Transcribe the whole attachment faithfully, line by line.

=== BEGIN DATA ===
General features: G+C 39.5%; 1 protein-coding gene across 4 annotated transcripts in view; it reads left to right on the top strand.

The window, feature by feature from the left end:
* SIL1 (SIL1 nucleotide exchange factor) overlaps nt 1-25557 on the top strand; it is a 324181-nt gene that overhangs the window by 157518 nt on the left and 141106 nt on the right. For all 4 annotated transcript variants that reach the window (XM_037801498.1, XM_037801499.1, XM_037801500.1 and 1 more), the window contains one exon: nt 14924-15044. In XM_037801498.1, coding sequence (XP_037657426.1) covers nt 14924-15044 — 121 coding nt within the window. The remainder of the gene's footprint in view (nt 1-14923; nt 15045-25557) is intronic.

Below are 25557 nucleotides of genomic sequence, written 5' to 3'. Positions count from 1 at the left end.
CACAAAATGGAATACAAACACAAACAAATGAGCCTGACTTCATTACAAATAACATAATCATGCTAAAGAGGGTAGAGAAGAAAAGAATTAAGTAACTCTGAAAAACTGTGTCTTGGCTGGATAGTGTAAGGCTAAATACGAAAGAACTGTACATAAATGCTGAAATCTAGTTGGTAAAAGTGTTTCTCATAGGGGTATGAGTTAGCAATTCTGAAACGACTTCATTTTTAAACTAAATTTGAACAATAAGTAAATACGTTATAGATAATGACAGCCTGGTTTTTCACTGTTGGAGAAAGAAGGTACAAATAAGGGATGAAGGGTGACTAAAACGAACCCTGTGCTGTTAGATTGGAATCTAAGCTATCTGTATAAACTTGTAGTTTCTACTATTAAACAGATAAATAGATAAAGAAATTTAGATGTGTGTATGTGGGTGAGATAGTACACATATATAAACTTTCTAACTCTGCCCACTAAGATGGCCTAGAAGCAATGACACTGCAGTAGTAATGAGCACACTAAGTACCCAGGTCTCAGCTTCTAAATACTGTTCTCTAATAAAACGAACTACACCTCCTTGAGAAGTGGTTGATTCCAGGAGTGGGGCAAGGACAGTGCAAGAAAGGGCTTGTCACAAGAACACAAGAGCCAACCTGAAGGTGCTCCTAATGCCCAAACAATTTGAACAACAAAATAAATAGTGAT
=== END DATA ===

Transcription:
General features: G+C 39.5%; 1 protein-coding gene across 4 annotated transcripts in view; it reads left to right on the top strand.

The window, feature by feature from the left end:
* SIL1 (SIL1 nucleotide exchange factor) overlaps nt 1-25557 on the top strand; it is a 324181-nt gene that overhangs the window by 157518 nt on the left and 141106 nt on the right. For all 4 annotated transcript variants that reach the window (XM_037801498.1, XM_037801499.1, XM_037801500.1 and 1 more), the window contains one exon: nt 14924-15044. In XM_037801498.1, coding sequence (XP_037657426.1) covers nt 14924-15044 — 121 coding nt within the window. The remainder of the gene's footprint in view (nt 1-14923; nt 15045-25557) is intronic.

Below are 25557 nucleotides of genomic sequence, written 5' to 3'. Positions count from 1 at the left end.
CACAAAATGGAATACAAACACAAACAAATGAGCCTGACTTCATTACAAATAACATAATCATGCTAAAGAGGGTAGAGAAGAAAAGAATTAAGTAACTCTGAAAAACTGTGTCTTGGCTGGATAGTGTAAGGCTAAATACGAAAGAACTGTACATAAATGCTGAAATCTAGTTGGTAAAAGTGTTTCTCATAGGGGTATGAGTTAGCAATTCTGAAACGACTTCATTTTTAAACTAAATTTGAACAATAAGTAAATACGTTATAGATAATGACAGCCTGGTTTTTCACTGTTGGAGAAAGAAGGTACAAATAAGGGATGAAGGGTGACTAAAACGAACCCTGTGCTGTTAGATTGGAATCTAAGCTATCTGTATAAACTTGTAGTTTCTACTATTAAACAGATAAATAGATAAAGAAATTTAGATGTGTGTATGTGGGTGAGATAGTACACATATATAAACTTTCTAACTCTGCCCACTAAGATGGCCTAGAAGCAATGACACTGCAGTAGTAATGAGCACACTAAGTACCCAGGTCTCAGCTTCTAAATACTGTTCTCTAATAAAACGAACTACACCTCCTTGAGAAGTGGTTGATTCCAGGAGTGGGGCAAGGACAGTGCAAGAAAGGGCTTGTCACAAGAACACAAGAGCCAACCTGAAGGTGCTCCTAATGCCCAAACAATTTGAACAACAAAATAAATAGTGAT